Brexiters embarrassed as hijacking of NI Bill backfires

by Nick Kent | 22.10.2018

Tory MP Steve Baker has pulled amendments he tabled to an emergency Bill on Northern Ireland being debated this Wednesday. The backbench Brexiter ringleader certainly has egg on his face. But the mere attempt at this abortive bid to frustrate Theresa May’s deal with the EU shows a deeper contempt for the people of Northern Ireland.

Baker’s excuse for ditching his amendments was that debating them would have interfered with the Bill’s tight timetable and this would “not be in the public interest”. It is likely that even some of Baker’s allies were uneasy with the way these wrecking amendments – for that’s what they were – muddled the issues of May’s Brexit deal, the peace process, and cross-community power sharing in Northern Ireland.

The purpose of the government’s Bill is to deal with the power vacuum created by the collapse of Northern Ireland’s power sharing executive in March 2017. It is necessary following a decision of the court of appeal, which declared previous arrangements unlawful.

Baker’s amendments were designed to prevent the implementation of an agreement between the UK and EU which treats Northern Ireland differently within the UK. The same tactics were used successfully by the Brexiters with the Taxation (Cross border Trade) Bill previously, when they bullied ministers into accepting amendments that could block a deal with the EU.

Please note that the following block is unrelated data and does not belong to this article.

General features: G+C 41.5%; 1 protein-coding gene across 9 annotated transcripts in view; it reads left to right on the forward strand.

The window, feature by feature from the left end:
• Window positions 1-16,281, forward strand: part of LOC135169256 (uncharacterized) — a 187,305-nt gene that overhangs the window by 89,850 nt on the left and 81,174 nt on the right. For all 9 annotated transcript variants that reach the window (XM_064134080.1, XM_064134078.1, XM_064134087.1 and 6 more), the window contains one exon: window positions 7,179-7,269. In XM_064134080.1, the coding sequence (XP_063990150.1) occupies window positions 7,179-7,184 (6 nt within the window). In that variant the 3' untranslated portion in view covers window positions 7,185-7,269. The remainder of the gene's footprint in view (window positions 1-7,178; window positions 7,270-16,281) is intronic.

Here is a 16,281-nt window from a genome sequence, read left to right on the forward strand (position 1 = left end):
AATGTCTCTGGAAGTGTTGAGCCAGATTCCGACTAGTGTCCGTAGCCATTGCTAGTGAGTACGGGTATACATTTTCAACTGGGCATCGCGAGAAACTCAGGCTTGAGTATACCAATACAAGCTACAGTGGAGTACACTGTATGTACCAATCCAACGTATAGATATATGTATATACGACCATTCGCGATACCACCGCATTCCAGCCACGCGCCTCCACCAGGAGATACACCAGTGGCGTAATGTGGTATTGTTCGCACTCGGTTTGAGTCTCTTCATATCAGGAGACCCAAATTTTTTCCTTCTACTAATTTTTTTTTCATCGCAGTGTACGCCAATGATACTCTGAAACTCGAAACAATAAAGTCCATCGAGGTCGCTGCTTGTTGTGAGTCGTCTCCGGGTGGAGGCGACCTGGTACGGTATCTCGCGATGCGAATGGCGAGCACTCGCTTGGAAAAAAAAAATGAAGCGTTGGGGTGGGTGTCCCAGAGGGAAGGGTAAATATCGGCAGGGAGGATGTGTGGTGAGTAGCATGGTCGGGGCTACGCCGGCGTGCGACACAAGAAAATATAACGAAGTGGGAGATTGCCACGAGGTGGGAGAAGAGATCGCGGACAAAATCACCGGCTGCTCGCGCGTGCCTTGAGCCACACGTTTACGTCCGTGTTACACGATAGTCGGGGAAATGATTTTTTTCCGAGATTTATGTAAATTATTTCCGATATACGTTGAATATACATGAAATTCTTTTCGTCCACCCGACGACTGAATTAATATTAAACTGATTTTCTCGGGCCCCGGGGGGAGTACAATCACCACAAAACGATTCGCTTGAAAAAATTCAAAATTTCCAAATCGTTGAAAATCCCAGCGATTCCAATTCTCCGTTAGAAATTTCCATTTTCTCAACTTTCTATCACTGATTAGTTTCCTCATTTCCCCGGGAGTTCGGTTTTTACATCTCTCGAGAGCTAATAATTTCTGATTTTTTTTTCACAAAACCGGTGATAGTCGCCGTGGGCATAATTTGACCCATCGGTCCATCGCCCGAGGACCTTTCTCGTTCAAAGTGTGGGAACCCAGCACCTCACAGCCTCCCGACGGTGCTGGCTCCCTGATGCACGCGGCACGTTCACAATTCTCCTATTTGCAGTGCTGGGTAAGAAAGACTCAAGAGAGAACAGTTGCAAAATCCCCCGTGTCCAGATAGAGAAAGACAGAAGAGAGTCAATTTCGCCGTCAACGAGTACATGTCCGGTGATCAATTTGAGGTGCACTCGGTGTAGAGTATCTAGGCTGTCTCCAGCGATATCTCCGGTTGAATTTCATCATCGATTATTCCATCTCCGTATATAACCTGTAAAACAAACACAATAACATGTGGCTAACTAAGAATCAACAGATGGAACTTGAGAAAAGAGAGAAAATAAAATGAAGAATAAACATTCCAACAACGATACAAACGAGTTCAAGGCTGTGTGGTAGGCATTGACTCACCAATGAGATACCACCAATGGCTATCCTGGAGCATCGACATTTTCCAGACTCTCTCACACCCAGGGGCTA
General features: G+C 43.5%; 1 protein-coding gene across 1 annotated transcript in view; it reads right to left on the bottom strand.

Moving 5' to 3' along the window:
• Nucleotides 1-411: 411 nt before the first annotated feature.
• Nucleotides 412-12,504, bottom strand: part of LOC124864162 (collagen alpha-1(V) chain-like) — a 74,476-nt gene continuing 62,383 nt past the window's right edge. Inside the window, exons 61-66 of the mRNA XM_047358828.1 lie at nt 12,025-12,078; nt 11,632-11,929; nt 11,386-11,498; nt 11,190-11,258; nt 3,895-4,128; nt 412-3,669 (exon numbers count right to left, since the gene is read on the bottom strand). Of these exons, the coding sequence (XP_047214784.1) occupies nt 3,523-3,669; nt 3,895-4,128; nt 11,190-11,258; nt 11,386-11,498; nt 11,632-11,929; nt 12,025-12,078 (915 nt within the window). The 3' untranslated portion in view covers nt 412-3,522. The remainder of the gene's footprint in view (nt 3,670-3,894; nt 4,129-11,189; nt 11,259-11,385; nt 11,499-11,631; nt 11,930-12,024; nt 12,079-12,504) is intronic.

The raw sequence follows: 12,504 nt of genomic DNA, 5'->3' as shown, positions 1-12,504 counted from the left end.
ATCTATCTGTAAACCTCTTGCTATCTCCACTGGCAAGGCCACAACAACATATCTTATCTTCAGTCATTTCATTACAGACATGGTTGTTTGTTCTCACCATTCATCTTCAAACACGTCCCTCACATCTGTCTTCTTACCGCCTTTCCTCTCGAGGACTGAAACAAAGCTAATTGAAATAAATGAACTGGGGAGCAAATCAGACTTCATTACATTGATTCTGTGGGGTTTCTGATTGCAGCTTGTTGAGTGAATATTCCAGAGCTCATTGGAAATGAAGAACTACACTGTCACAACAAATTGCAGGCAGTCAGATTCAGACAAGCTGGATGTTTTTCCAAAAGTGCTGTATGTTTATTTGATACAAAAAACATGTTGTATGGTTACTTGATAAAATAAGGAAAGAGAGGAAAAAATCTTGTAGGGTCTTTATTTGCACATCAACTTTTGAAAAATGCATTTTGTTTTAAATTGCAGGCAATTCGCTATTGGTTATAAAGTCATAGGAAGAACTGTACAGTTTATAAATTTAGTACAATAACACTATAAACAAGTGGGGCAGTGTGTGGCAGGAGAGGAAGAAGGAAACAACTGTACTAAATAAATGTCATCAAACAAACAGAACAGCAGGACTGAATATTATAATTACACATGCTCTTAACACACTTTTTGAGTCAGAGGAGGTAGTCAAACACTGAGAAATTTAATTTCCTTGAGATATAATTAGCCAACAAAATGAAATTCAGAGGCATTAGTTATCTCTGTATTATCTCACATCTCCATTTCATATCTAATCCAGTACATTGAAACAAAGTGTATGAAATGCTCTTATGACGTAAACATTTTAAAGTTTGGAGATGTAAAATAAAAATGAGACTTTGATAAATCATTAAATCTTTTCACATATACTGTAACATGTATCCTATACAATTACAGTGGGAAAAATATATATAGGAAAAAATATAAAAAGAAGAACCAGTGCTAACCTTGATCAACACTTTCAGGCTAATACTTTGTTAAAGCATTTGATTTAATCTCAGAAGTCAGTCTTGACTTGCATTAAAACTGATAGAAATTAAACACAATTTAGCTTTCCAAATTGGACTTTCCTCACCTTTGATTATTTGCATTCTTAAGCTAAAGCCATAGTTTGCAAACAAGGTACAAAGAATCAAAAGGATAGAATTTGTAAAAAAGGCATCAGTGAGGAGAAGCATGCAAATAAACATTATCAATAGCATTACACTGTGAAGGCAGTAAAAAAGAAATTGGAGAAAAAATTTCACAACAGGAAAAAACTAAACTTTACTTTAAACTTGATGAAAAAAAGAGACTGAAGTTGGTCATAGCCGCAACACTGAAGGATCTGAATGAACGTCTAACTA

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But even if Baker’s amendments were to become law and the Northern Ireland executive was to take office again, they would still not have given the DUP a veto at Stormont over the Irish border “backstop” agreement with the EU. Relations with the EU are a matter for Westminster and not Stormont. What’s more, there is a need for cross-community support in Northern Ireland’s assembly.

The sole purpose of Baker’s amendments was to make it more difficult for the government to reach agreement with the EU.

But by creating an obstacle to the passage of this emergency legislation – without which the Police Service of Northern Ireland will continue to be unable to fill vacant senior officers’ posts – Baker was showing a cavalier disregard for the people of Northern Ireland.

The Brexiters have all too often been dismissive of the importance of Northern Ireland’s concerns. They have either suggested that there isn’t a problem with the border, or argued that any difficulties can be solved through the use of untried technology. Some have even argued that the UK could declare the border open and not have any checks along it.

People who voted Leave may be surprised to discover that far from advocating taking back control of the Irish border, Brexiters propose instead to leave it open to people smugglers, drug traffickers, tax dodgers and others who would exploit such a situation for their own ends.

Edited by Luke Lythgoe